France: ‘Mosque for gays’ with mixed prayer groups to be opened in Paris

Illustrated rainbow pride flag on a white background.

A mosque aimed specifically at gay people, and which would provide mixed gender prayer groups, is set to open in Paris at the end of November.

Mohammed Ludovic Lütfi Zahed, a gay muslim, plans to open his mosque in the hall of a Buddhist chapel on 30 November, in which men and women will be able to perform their prayers together, reports the Hürriyet Daily News.

When asked if the mosque would perform same-sex wedding ceremonies, he said: “We will start with Friday prayers, but we will perform marriages afterwards.”

In an interview with the newspaper, which is based in Turkey, he described it as a “mosque for gays,” discussing the reasons he wanted to open it, he said:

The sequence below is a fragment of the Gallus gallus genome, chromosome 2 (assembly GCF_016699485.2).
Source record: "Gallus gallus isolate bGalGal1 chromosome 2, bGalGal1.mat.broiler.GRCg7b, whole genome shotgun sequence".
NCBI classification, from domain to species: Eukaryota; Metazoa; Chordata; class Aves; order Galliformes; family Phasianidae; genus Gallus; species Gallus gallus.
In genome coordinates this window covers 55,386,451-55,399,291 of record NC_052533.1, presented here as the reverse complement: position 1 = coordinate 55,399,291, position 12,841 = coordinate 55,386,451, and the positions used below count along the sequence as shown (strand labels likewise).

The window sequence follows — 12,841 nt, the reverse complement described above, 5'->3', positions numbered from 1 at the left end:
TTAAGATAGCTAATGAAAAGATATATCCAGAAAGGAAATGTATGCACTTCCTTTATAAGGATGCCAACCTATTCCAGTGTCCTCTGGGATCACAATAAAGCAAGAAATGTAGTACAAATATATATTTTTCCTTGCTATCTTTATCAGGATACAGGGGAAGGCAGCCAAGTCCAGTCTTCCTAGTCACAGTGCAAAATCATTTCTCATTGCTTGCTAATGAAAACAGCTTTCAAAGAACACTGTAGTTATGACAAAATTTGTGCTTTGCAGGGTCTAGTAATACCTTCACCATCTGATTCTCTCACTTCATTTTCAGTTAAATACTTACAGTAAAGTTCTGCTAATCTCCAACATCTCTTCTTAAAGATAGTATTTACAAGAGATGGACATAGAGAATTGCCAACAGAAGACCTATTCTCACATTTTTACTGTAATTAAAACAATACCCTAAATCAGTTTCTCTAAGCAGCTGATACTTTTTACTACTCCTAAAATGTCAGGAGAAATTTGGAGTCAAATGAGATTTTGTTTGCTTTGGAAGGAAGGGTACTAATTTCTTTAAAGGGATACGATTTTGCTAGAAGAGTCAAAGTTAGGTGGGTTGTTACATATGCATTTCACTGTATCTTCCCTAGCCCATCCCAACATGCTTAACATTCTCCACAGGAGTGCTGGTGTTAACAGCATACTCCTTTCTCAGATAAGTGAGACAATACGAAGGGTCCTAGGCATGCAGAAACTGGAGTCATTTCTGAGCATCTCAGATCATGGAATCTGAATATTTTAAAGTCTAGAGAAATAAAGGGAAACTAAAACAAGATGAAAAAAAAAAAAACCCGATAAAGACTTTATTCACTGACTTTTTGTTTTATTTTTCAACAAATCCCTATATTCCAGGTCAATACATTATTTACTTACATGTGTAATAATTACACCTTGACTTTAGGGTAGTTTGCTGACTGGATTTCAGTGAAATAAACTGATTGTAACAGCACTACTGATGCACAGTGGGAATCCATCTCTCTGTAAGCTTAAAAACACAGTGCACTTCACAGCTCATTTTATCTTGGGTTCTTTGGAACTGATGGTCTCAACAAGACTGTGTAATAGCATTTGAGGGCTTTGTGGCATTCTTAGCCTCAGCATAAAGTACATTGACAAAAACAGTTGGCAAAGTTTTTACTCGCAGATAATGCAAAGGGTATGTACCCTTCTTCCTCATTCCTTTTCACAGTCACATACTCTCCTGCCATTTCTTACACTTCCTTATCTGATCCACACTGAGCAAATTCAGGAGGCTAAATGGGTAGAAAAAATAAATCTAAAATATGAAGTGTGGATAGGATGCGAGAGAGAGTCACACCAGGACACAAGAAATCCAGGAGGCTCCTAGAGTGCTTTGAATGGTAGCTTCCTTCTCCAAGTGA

“In normal mosques, women have to sit in the back seats and wear a headscarf and gay men are afraid of both verbal and physical aggression,

“After performing the Hajj, I realised that a mosque for gays was a must for gay Muslims who want to perform their prayers.”

He also discussed his personal life and the problems he encountered being gay and muslim. He said:

“After my first night with a man, I realised that I was gay. I have found out that I had been pushing down my feelings with the help of Islam.”

Same-sex marriage, and adoption, are hot topics in France at the moment.

On 7 November, French President Francois Hollande’s government approved a bill to legalise equal marriage and allow gay couples to adopt.

There have been large scale protests for and against the bill, and most recently, Francois Hollande, suggested that mayors who oppose equal marriage should be allowed to personally opt-out from pending legislation.